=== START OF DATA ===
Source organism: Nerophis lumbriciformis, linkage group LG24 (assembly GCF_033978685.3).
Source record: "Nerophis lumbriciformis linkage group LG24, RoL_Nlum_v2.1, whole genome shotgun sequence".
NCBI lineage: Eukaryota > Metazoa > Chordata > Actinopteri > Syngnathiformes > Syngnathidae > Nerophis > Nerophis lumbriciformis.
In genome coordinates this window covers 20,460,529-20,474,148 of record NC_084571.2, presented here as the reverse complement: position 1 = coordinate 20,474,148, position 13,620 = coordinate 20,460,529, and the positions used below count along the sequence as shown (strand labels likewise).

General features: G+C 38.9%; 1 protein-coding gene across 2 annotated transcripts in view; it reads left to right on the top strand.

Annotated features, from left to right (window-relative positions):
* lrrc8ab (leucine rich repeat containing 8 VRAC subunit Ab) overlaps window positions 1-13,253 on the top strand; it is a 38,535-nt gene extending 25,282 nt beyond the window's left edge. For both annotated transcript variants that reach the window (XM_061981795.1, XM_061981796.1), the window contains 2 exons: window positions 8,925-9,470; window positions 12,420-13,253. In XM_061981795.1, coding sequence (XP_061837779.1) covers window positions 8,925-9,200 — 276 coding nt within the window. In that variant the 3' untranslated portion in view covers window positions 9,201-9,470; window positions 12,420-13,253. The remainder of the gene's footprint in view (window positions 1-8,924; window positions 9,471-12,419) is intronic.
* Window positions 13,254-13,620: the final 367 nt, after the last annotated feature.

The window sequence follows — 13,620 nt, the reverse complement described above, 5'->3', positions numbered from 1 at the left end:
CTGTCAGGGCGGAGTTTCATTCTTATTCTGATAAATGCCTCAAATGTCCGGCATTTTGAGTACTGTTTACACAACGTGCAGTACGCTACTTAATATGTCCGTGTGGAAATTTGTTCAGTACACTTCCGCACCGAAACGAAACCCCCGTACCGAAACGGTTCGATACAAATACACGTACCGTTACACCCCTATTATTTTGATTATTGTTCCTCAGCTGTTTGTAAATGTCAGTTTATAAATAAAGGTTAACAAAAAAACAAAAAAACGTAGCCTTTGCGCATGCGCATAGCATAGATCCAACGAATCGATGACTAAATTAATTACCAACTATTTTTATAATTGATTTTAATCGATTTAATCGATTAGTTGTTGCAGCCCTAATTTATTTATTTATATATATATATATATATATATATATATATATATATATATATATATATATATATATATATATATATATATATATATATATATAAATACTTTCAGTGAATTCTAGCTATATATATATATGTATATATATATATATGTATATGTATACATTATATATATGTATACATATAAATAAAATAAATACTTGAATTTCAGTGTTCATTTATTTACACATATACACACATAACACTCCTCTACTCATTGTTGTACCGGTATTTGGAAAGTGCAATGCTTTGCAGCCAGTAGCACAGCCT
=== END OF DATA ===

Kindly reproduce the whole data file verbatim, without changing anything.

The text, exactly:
Source organism: Nerophis lumbriciformis, linkage group LG24 (assembly GCF_033978685.3).
Source record: "Nerophis lumbriciformis linkage group LG24, RoL_Nlum_v2.1, whole genome shotgun sequence".
NCBI lineage: Eukaryota > Metazoa > Chordata > Actinopteri > Syngnathiformes > Syngnathidae > Nerophis > Nerophis lumbriciformis.
In genome coordinates this window covers 20,460,529-20,474,148 of record NC_084571.2, presented here as the reverse complement: position 1 = coordinate 20,474,148, position 13,620 = coordinate 20,460,529, and the positions used below count along the sequence as shown (strand labels likewise).

General features: G+C 38.9%; 1 protein-coding gene across 2 annotated transcripts in view; it reads left to right on the top strand.

Annotated features, from left to right (window-relative positions):
* lrrc8ab (leucine rich repeat containing 8 VRAC subunit Ab) overlaps window positions 1-13,253 on the top strand; it is a 38,535-nt gene extending 25,282 nt beyond the window's left edge. For both annotated transcript variants that reach the window (XM_061981795.1, XM_061981796.1), the window contains 2 exons: window positions 8,925-9,470; window positions 12,420-13,253. In XM_061981795.1, coding sequence (XP_061837779.1) covers window positions 8,925-9,200 — 276 coding nt within the window. In that variant the 3' untranslated portion in view covers window positions 9,201-9,470; window positions 12,420-13,253. The remainder of the gene's footprint in view (window positions 1-8,924; window positions 9,471-12,419) is intronic.
* Window positions 13,254-13,620: the final 367 nt, after the last annotated feature.

The window sequence follows — 13,620 nt, the reverse complement described above, 5'->3', positions numbered from 1 at the left end:
CTGTCAGGGCGGAGTTTCATTCTTATTCTGATAAATGCCTCAAATGTCCGGCATTTTGAGTACTGTTTACACAACGTGCAGTACGCTACTTAATATGTCCGTGTGGAAATTTGTTCAGTACACTTCCGCACCGAAACGAAACCCCCGTACCGAAACGGTTCGATACAAATACACGTACCGTTACACCCCTATTATTTTGATTATTGTTCCTCAGCTGTTTGTAAATGTCAGTTTATAAATAAAGGTTAACAAAAAAACAAAAAAACGTAGCCTTTGCGCATGCGCATAGCATAGATCCAACGAATCGATGACTAAATTAATTACCAACTATTTTTATAATTGATTTTAATCGATTTAATCGATTAGTTGTTGCAGCCCTAATTTATTTATTTATATATATATATATATATATATATATATATATATATATATATATATATATATATATATATATATATATATATATATATATATAAATACTTTCAGTGAATTCTAGCTATATATATATATGTATATATATATATATGTATATGTATACATTATATATATGTATACATATAAATAAAATAAATACTTGAATTTCAGTGTTCATTTATTTACACATATACACACATAACACTCCTCTACTCATTGTTGTACCGGTATTTGGAAAGTGCAATGCTTTGCAGCCAGTAGCACAGCCT